By Amirhossein Rajabi

Why is Aramco’s operation a sign of transformation in strategic power equations?

September 22, 2019

TEHRAN - The drones of Yemen’s army and popular committees, in a building which highly sophisticated technology was not used, hit Aramco facility by passing through multibillion-dollar defense equipment of Saudi Arabia. This attack disrupted %50 of production and expert of Saudi Arabian oil.

Six special battalions of the U.S.-made Patriot anti-missile system, with the value of tens of billion dollars, are protecting oil facilities of Saudi Arabia.

Some reports indicate that Saudi Arabia has recently added a Patriot anti-missile system to the protective net of Abqaiq oil facilities. But reinforcing of defense systems in this huge oil complex could not resist against Yemeni’s drone strikes. There were significant military features in Yemeni’s drones attack on Aramco on Saturday. Challenging super-advanced military systems by seemingly simpler and cheaper weapons has given rise to a new component in future representation of different countries’ defense capabilities against each other.

The U.S. has so far been a powerful influence on the political, military, and economic processes and equations in the world by possessing military and economic powers. But the excessive use of sanctions, formation of confronting mechanisms in the world, and significant decline in U.S. military influence, which is largely based on hardware, have disrupted the functioning of the mentioned tools. As a result, the credit of this country and its allies in the international arena has faded.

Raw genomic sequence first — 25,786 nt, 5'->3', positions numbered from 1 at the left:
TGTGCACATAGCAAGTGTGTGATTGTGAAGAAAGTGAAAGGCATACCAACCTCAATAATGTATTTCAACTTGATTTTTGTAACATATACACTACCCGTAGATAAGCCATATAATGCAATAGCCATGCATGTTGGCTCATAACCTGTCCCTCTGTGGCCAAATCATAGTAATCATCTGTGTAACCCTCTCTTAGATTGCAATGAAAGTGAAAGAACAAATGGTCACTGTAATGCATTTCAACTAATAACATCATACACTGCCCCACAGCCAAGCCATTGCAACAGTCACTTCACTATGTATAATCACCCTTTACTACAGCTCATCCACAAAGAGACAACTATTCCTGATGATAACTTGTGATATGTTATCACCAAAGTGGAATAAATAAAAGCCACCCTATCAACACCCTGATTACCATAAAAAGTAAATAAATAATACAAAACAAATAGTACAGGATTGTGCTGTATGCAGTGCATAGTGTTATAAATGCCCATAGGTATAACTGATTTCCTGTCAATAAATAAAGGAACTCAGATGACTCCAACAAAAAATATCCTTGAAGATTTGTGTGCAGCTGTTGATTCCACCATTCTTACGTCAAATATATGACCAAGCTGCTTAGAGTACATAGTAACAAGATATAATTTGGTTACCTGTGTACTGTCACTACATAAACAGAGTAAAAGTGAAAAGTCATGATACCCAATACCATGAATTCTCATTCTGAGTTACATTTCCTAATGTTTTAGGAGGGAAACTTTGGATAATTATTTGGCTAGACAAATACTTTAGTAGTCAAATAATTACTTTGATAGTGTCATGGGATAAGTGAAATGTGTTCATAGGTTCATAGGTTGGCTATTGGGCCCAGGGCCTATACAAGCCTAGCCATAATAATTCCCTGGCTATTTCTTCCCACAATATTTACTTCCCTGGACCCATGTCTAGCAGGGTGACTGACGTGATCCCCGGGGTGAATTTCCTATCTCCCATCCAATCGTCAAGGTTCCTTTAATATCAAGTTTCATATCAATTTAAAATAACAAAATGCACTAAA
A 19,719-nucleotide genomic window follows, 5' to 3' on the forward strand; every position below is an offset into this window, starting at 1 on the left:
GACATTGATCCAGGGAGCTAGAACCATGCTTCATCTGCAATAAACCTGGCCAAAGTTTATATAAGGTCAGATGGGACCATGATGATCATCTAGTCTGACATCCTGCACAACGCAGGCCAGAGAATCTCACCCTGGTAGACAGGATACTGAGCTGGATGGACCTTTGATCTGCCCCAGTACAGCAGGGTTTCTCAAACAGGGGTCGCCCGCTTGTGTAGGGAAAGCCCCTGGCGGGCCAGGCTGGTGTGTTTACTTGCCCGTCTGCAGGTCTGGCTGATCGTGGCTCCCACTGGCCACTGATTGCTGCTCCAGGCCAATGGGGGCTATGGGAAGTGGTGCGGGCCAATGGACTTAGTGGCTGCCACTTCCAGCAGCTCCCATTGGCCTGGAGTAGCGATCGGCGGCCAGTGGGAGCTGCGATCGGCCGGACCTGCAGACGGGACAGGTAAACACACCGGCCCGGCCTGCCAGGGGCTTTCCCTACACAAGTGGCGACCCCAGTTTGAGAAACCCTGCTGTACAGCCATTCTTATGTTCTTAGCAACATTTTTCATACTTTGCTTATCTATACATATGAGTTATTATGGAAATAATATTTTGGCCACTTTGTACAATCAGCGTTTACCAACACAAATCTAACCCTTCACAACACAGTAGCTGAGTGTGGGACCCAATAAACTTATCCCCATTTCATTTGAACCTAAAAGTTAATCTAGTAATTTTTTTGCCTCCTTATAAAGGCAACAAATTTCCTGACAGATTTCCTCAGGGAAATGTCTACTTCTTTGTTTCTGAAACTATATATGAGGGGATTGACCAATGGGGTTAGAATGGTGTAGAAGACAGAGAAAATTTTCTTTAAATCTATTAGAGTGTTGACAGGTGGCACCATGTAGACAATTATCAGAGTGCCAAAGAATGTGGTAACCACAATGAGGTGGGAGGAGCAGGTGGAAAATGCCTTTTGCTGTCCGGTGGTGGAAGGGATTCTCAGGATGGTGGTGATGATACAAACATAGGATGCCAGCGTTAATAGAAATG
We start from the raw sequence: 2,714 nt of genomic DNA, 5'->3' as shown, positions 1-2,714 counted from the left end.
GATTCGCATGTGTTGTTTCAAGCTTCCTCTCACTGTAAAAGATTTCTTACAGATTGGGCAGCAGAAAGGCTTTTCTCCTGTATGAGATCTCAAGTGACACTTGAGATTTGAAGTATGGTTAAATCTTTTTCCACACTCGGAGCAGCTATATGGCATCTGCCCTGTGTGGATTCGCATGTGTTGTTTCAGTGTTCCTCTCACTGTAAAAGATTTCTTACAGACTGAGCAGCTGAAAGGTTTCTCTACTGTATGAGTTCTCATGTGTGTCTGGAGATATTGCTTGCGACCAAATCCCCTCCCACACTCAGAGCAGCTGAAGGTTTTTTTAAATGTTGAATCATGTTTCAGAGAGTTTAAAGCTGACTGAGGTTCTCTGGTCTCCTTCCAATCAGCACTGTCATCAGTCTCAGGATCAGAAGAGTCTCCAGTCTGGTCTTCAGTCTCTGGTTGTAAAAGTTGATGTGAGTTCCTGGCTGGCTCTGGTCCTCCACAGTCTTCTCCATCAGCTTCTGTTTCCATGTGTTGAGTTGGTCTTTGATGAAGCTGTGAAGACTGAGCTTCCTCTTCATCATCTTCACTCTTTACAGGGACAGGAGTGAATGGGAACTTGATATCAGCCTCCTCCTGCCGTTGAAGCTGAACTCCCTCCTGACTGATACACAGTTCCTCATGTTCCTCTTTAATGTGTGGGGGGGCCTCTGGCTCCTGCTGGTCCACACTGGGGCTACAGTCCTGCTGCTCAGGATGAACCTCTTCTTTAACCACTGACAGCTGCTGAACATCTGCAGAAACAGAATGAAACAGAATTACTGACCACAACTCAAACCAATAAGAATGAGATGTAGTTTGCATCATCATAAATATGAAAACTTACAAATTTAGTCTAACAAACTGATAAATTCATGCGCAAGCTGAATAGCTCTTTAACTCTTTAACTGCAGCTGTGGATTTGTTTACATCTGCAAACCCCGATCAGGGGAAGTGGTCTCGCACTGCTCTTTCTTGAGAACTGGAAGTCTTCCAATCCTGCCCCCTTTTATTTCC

Today (Friday, September 9th), the National Security Council meeting in the White House is set to examine the reaction to Aramco’s operation. Trump has said that he is not interested to take military action and asked the generals to provide better options. It is unlikely that the U.S. will be able to find a way out of continuous failures and restore its credit by using economic and military powers.  

Understanding the transformation of power equations in international field requires U.S. officials’ readiness to recognize real power blocks, and to accept their role and function. But, there is no indication of such approach in the current U.S. administration at the present time.

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